Workers compensation is a system that helps workers who get hurt on the job, but what should you do if you have your workers compensation denied?
There is a good news/bad news scenario for the economy. Market research analysts recently reported expected growth in the construction industry of nearly 3% in 2018.
From an economic perspective, this is good news. The only bad news to squeeze out of this is that, as more people become employed at a construction job site, the risk rises for construction accidents and injuries.
What Does Workers Compensation Cover?
Under California’s workers compensation law, each workers comp insurance covers:
- Medical Care: includes reasonable medical treatment to relieve injuries or illnesses due to the workplace injury or accident (depending on the insurance, you may be limited to specific doctors)
- Temporary Disability Benefits: includes payment during recovery time if incapable of returning the job immediately
- Permanent Disability Benefits: similarly, includes payments to the individual if they never fully recover
- Supplemental Job Displacement Benefits: given from the employer to pay for re-training if the individual never fully recovers, and doesn’t return back to work
- Death Benefits: payment to spouses, children, or dependents given a death on the job
When Is Workers Compensation Denied?
Once again, the claims process is incredibly complex. Even if an injury claim has been denied, that may not necessarily be the final word.
Many reasons given to justify a denial of a claim may be surrounded with a gray area. A legal professional will know the right strategy to illuminate this gray area in your favor. Don’t make the mistake of giving up too soon.
Although federal labor law requires employers to carry workmen’s compensation insurance to provide for employees injured on the job, the reality is that many claims for workers compensation are denied.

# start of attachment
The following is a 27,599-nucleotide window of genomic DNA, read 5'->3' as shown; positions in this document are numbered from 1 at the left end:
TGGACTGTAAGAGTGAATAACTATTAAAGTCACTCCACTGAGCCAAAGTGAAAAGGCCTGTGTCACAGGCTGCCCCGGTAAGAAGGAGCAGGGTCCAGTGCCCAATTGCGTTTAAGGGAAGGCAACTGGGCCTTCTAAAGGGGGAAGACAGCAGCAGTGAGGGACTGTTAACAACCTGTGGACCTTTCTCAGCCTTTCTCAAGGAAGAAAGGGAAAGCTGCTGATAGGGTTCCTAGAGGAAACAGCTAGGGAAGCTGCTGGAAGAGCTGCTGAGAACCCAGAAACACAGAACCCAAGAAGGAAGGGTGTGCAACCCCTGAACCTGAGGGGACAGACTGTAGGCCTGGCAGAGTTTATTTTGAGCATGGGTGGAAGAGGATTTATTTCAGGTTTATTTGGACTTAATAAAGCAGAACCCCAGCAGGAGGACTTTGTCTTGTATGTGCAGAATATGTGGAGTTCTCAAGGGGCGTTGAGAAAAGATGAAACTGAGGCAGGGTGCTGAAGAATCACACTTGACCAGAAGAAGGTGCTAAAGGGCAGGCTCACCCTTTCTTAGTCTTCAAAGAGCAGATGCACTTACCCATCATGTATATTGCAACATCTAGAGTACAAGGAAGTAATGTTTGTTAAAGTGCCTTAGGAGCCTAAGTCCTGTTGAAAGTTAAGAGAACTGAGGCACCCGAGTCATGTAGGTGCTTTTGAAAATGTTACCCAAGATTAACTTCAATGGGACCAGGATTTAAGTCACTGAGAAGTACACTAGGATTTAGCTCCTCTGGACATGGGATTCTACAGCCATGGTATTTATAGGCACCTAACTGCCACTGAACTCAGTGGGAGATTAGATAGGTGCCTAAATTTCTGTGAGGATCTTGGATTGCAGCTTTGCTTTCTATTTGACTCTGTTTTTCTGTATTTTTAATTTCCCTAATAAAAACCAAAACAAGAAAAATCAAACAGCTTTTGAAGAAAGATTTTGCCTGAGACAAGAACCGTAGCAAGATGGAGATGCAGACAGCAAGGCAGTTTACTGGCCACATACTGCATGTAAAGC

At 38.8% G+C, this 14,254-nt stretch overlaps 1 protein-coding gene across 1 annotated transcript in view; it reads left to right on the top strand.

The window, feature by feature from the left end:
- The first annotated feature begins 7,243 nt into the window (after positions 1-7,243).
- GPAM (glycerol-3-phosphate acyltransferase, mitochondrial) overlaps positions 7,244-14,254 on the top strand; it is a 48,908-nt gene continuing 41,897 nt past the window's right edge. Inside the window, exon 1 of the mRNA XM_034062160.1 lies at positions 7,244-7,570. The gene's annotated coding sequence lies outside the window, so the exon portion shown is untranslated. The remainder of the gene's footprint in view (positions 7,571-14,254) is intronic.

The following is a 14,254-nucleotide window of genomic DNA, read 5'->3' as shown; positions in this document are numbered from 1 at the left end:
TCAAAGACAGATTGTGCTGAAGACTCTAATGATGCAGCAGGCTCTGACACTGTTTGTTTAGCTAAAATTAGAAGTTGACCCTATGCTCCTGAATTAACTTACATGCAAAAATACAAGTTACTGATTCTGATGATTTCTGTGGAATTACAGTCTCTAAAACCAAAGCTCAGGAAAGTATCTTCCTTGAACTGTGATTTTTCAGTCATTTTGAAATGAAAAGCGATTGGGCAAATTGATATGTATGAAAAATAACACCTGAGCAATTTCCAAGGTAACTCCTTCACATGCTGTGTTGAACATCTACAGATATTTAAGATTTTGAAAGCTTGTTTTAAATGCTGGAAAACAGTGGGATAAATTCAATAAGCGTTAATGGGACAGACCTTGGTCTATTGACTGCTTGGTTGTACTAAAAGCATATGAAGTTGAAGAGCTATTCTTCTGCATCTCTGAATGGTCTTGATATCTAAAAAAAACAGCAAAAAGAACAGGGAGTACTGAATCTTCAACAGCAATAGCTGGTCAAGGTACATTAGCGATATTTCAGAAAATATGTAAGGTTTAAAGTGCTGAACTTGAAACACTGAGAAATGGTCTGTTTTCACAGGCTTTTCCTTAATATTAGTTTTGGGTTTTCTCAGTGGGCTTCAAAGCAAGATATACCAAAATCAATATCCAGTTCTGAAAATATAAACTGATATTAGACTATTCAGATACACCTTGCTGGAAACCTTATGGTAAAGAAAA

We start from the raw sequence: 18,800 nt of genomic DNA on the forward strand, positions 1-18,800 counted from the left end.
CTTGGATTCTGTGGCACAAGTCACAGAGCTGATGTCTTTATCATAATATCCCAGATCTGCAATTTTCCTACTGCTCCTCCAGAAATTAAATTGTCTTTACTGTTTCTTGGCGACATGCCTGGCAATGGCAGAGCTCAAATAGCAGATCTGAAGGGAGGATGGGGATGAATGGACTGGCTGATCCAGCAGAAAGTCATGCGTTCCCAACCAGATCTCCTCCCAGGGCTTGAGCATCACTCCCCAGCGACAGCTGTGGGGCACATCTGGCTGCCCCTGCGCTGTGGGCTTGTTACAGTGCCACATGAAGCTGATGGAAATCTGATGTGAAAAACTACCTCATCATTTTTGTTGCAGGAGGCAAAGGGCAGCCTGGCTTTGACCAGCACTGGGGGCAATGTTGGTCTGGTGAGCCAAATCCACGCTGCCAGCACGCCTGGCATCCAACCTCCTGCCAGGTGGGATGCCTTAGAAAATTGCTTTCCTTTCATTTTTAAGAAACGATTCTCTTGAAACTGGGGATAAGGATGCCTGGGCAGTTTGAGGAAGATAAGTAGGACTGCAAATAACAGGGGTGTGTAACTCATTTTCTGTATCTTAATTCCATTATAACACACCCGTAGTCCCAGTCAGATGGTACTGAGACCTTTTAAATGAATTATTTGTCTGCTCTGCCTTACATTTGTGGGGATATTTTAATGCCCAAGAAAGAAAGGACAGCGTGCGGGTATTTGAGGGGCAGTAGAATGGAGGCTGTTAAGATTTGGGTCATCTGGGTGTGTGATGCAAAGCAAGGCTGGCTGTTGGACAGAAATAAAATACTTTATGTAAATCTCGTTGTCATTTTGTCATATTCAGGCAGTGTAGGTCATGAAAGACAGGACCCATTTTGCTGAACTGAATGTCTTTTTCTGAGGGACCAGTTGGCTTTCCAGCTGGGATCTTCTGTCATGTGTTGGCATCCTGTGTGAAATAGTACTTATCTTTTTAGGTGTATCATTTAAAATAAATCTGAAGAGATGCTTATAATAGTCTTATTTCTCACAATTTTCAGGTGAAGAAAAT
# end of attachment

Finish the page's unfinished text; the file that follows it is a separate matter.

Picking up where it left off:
Filing a construction accident claim without the aid of construction accident law firms is complex. It is not uncommon for a single detail to result your workers compensation denied. These include:
- Injured during work hours but not actually at the job site.
- For example, a truck driver is injured while on the job but during a fuel stop. Does the employer’s workmen’s compensation pay or the owner of the gas station?
- Failure to notify employer of injury within required time window.
- This often occurs with injuries that are, at first, perceived as minor. An employee engages in self-care for a period of time, thinking a pulled muscle or twisted ankle will resolve itself. By the time they realize they have been seriously injured, it is too late to file a claim, so they receive workers compensation denied. Typically you have a 30 day window to tell your employer of your injury.+
- Failure to determine injury was job-related.
- This can also be related to the circumstance example in #2. When a claim is not made at the time of the injury, while still on the job, a workmen’s compensation insurance provider will question if the injury actually occurred on the job. The possibility of an injury occurring off-the-job, then reported as a work-related injury days later, can muddle up the clarity of a claim. Was the rotator cuff actually injured while working as a warehouse stocker or during a round of tennis?
- Use of an non-approved medical provider.
- Employer and insurance providers have the right to expect employees to use certain medical providers. Often, an employee is unaware of this stipulation. Once injured, a worker does what is natural. They visit their own doctor.
- Injured while goofing around.
- We all do it. We all joke around with co-workers we have developed a sense of camaraderie with. And sometimes this results in unexpected accidents.